Son trying to understand reality

(11 Posts)
badger1234 Tue 19-Jan-16 21:01:37

First, I'll declare that I am a dad so I hope that's okay to post on here, I'm no sure where else to find the wealth of knowledge Mumsnet has to offer.

I've a quick question on what age you've found children start questioning their reality. My son is 6 and today said he doesn't like himself. He's cute, funny, intelligent and sensitive so it was strange for him to say this out of the blue. He's got a perfect life and shouldn't have a care in the world. I re-assured him that he's amazing and to be himself because we love him just as he is.
He seemed happier but then he said the following, "I don't believe in god, don't believe in Jesus, don't believe in anything. How do I know this is all real? How do I know I'm real?".

I tried to re-assure him some more but could see the questions troubled him.

I don't mind these questions. I'm an atheist and have not encouraged him to believe or not to believe. I figured he's way too young and will work it all out for himself when he's older so it's never really been discussed. I expected to have a conversation like this when he was approaching his teens. It's great that he's asking deep questions but I don't think he's mature enough for the answers.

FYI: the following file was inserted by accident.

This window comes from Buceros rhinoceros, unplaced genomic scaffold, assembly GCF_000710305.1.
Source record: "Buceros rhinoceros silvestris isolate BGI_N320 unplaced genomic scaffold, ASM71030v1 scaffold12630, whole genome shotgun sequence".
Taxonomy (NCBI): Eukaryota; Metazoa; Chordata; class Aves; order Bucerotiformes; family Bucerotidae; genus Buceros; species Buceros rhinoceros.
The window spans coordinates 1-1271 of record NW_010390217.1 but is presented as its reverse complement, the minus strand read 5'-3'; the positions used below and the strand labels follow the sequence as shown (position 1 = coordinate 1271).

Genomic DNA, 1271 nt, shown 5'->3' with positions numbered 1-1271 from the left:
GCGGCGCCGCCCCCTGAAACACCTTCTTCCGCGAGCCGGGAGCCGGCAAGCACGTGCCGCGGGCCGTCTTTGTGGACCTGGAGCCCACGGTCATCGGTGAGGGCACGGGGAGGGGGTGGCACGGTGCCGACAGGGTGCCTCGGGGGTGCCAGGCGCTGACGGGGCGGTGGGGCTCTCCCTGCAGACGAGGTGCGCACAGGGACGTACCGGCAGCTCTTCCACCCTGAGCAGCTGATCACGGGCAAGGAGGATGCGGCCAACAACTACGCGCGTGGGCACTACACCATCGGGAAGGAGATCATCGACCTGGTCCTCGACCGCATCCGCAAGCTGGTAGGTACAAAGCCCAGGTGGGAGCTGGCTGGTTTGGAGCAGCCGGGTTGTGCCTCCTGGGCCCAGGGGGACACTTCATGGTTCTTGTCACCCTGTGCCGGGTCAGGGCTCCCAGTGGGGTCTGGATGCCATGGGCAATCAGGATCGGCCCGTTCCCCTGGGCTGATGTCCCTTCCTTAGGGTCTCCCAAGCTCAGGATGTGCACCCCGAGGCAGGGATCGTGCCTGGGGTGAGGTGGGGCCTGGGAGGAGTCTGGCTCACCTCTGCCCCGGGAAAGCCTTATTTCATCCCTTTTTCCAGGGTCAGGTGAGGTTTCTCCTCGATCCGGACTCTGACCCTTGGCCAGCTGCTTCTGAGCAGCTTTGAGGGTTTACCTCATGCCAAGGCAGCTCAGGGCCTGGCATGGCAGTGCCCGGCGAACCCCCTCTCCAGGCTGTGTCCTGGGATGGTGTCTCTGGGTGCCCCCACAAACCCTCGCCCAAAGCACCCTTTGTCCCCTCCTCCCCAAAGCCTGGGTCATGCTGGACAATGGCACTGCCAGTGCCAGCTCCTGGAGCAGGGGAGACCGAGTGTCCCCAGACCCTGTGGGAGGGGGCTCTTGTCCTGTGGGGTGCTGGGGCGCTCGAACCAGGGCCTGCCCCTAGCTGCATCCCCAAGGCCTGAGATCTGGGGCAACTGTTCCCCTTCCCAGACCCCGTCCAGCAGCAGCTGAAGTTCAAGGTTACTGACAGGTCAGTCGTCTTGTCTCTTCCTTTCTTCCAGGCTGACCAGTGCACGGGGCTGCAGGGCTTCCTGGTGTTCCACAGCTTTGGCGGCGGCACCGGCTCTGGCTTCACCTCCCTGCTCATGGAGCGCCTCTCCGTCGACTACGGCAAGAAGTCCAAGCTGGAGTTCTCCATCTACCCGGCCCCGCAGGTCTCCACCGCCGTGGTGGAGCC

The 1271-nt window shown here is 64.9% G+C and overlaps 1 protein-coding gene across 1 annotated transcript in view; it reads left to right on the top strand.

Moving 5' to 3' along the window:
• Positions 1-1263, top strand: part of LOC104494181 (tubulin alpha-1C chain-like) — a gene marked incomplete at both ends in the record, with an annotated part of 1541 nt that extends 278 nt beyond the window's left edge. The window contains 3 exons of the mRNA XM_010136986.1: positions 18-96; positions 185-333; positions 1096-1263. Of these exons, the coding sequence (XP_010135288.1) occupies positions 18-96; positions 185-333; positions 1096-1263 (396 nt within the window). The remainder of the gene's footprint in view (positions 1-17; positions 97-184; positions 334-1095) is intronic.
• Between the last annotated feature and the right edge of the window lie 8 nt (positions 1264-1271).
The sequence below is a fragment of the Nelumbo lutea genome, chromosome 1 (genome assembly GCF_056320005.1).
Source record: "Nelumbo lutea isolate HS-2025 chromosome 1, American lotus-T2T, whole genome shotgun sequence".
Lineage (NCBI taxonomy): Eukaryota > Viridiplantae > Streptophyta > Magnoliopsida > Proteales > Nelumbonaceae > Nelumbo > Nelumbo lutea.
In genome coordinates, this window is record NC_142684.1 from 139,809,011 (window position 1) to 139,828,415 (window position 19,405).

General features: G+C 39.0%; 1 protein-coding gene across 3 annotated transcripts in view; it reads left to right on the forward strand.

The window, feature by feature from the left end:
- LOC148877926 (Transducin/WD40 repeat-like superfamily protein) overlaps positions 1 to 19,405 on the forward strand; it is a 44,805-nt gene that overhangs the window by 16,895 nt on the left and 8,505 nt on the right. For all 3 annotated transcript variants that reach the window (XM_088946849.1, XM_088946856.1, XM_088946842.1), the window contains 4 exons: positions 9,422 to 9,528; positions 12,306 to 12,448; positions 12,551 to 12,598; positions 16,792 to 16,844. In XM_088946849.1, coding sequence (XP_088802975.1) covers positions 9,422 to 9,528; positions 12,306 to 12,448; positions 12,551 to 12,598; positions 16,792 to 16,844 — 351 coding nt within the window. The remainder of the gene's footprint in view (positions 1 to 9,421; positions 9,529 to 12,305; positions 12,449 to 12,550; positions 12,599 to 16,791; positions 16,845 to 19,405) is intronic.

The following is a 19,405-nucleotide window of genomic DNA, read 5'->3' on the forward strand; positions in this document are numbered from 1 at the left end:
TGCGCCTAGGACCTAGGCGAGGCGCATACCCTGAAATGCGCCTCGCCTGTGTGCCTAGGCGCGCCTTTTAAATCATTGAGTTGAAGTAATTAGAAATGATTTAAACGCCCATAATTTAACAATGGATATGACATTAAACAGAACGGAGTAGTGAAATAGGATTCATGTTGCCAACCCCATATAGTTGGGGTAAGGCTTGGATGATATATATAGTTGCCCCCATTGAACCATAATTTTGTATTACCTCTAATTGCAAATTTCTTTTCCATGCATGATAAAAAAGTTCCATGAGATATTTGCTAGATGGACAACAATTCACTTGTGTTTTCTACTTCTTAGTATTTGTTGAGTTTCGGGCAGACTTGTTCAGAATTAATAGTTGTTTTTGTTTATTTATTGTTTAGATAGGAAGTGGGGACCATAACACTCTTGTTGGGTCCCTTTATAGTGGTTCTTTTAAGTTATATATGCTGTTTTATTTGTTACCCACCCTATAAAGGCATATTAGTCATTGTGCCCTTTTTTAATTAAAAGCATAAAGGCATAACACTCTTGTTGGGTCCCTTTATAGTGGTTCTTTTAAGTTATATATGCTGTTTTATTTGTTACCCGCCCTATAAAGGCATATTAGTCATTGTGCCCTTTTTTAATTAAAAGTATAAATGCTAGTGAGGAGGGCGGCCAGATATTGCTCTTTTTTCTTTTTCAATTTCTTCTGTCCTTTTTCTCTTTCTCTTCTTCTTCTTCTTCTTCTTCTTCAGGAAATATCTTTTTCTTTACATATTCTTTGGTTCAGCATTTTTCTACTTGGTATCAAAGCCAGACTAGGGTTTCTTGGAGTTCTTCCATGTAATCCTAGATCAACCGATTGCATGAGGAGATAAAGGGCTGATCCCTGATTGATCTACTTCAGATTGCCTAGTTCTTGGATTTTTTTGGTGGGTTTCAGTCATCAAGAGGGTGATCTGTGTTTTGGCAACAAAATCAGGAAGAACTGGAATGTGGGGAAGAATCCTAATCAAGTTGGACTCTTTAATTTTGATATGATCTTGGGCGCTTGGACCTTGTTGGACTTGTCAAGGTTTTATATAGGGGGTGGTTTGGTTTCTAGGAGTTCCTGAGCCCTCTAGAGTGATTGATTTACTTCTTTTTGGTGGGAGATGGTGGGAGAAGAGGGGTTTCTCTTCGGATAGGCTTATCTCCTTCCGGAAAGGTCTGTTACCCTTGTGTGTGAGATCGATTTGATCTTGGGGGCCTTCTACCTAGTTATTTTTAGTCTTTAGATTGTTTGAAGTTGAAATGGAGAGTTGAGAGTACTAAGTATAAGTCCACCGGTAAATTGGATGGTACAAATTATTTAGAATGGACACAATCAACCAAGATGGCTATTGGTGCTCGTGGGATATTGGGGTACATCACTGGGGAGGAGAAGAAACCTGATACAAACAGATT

I'm not sure what I'm asking for really... perhaps just how common is it for a 6 year old to question his existence and how can I re-assure him about reality without confusing him more.

TrollTheRespawnJeremy Tue 19-Jan-16 22:30:36

My DD is 6 and we often get questions about 'Is God real?' 'Is this film real or is it an actor?' 'Is this story real?'

It's good that they have objective minds, I'd channel it into maybe watching some programmes together like David Attenborough documentaries or Blue Peter or similar and talking about how this is real life. And then watch a cartoon or kids movie and talk about how they are actors.

I wouldn't really talk too much about religion as I think it can really upset and confuse kids at this age so I would focus more on day to day realities and pretend things.

badger1234 Tue 19-Jan-16 22:37:03

Thanks TTRJ, he has often checked if things he sees on TV are "really real" but this was just a bit unsettling as he asked if he himself was real. He tried pinching himself but then said it didn't prove anything. Perhaps I just need to let it go and hope he's forgotten about it but I just worry that with a deep question like that unanswered his mind might fill the gap with things to confuse himself even more.